Stephen Law’s argument concerning Evil God was very interesting. Within the Internet discussion that followed some suggested this argument lends itself to a parallel moral argument. It goes like this:
1. If Evil God does not exist, then objective moral values do not exist.
2. Objective moral values do exist.
3. Therefore, Evil God exists.
The question seems intuitive. If humans were to live forever, wouldn’t they eventually become bored out of their minds? Let’s think about this for a second. Any activity, no matter how fun or engaging, ultimately comes to a point where it gets boring. That’s part of what it is to be human. Therefore, immortality is boring and pointless as any immortal life would eventually exhaust all possible sources of pleasure, value, and meaning, right? That depends on what you mean by “immortal life.”
People often have a presumption of naturalism when it comes to debates over God and Christianity. That is to say, in a discussion over whether or not God exists, it is often assumed naturalism is true unless or until God is shown to exist. This assumption is faulty, and this article will show why.
First, one must understand exactly why the presumption of naturalism is held (from a naturalist’s perspective). The idea is that naturalism just describes the physical world and how it works. In that case, supernaturalism is just naturalism plus God. In this way, supernaturalism (and its positing of God) is shown to be gratuitous (or unnecessary).
Equating belief in God with belief in Santa seems to be popular among many atheists who have grown up in religious families but later abandoned their “childish” belief in God in the same way they gave up their belief in Santa Claus. It’s so obvious that God is something you only believe in as a child but then later give up when you mature and become a rational, reasoning individual right? I mean, come on…you believe in an all-powerful, all-knowing, all-good God who created the universe and interacts with human beings? That’s worse than Santa Claus! For those who are sarcastically challenged, that last bit might have had a tinge of sarcasm. On a serious note, are they the same? Are we justified in giving up belief in God the same way we give up belief in Santa Claus?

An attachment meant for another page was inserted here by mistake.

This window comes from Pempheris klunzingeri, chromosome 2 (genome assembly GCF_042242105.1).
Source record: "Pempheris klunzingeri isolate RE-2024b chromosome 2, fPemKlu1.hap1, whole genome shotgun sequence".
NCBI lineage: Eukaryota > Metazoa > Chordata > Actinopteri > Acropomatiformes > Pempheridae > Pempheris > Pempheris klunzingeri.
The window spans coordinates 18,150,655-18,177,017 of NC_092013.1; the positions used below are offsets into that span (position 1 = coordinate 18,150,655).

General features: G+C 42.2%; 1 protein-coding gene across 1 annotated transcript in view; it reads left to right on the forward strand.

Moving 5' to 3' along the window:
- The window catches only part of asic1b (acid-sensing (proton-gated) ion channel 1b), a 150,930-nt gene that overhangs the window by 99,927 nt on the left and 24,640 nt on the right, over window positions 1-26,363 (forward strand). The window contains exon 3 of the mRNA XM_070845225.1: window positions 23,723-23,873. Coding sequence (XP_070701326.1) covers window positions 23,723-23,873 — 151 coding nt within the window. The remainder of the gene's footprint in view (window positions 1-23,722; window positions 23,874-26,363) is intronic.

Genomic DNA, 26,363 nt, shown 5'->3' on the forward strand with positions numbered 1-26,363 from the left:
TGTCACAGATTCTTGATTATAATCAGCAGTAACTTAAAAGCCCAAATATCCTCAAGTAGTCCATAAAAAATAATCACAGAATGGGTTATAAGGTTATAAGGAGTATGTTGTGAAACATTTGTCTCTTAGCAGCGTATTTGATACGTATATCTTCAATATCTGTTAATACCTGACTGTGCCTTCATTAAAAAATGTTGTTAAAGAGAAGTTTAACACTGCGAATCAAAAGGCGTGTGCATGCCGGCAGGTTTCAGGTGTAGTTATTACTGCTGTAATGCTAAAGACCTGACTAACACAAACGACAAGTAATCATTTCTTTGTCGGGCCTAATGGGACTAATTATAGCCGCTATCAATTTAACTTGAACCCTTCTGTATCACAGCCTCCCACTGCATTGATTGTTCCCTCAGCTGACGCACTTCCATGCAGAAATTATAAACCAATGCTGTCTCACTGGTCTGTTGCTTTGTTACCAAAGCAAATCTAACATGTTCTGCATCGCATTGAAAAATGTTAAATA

We resent laws and restrictions. They get in our way. Consequently, many understandably resented the orders to evacuate their homes prior to Sandy’s uninvited visit, and stayed put. However, many had to pay a price for their choice.
Many also resent the teachings of Scripture as an unwanted intrusion. We cringe with contempt when we hear about God’s judgment for sin. For instance, we have found that lying is a useful tool to achieve our ends, but it’s also something of which God disapproves: Continue reading
Recently, it was brought to my attention that a YouTube video claims to have debunked William Lane Craig’s first premise in his moral argument. For a refresher, that premise claims “If God does not exist, then objective moral values do not exist.” The objector claims that if even one of the Euthyphro dilemma’s horns are even possible, then the first premise is false. This is (likely) due to an understanding of objective moral values (and/or God) as necessary. Since God is posited as the objective grounds for objective morality, if there is a possible world in which objective moral values exist outside of God, then God is not the grounds of that morality. Moreover, if there is a possible world in which God decrees objective morality, then the premise is false.
Some psychotherapists would have us learn to forgive ourselves. However, shouldn’t we instead seek forgiveness from the offended party? If you just robbed the local convenience store and beat up the clerk, self-forgiveness represents a refusal to acknowledge culpability, a denial of the obvious. Instead, you first have to be reconciled to the victim, as Jesus taught:
• “If you are offering your gift at the altar [or are performing any spiritual exercise] and there remember that your brother has something against you, leave your gift there in front of the altar. First go and be reconciled to your brother; then come and offer your gift. (Matthew 5:23-24) Continue reading
New Atheist and physicist, Victor Stenger, laments that most atheists don’t challenge and ridicule religious belief. Therefore, he lays out several put-up-or-shut-up challenges for theists. (However, he seems to have Christians in mind.):
• Many of the attributes associated with the Judaic-Christian-Islamic God have specific consequences that can be tested empirically [scientifically]. Such a God is supposed to play a central role in the operation of the universe and the lives of humans. As a result, evidence for him should be readily detectable by scientific means. If a properly conducted experiment were to come up with an observation that cannot be explained by natural means, then science would have to take seriously the possibility of a world beyond matter. (NewScientist.com) Continue reading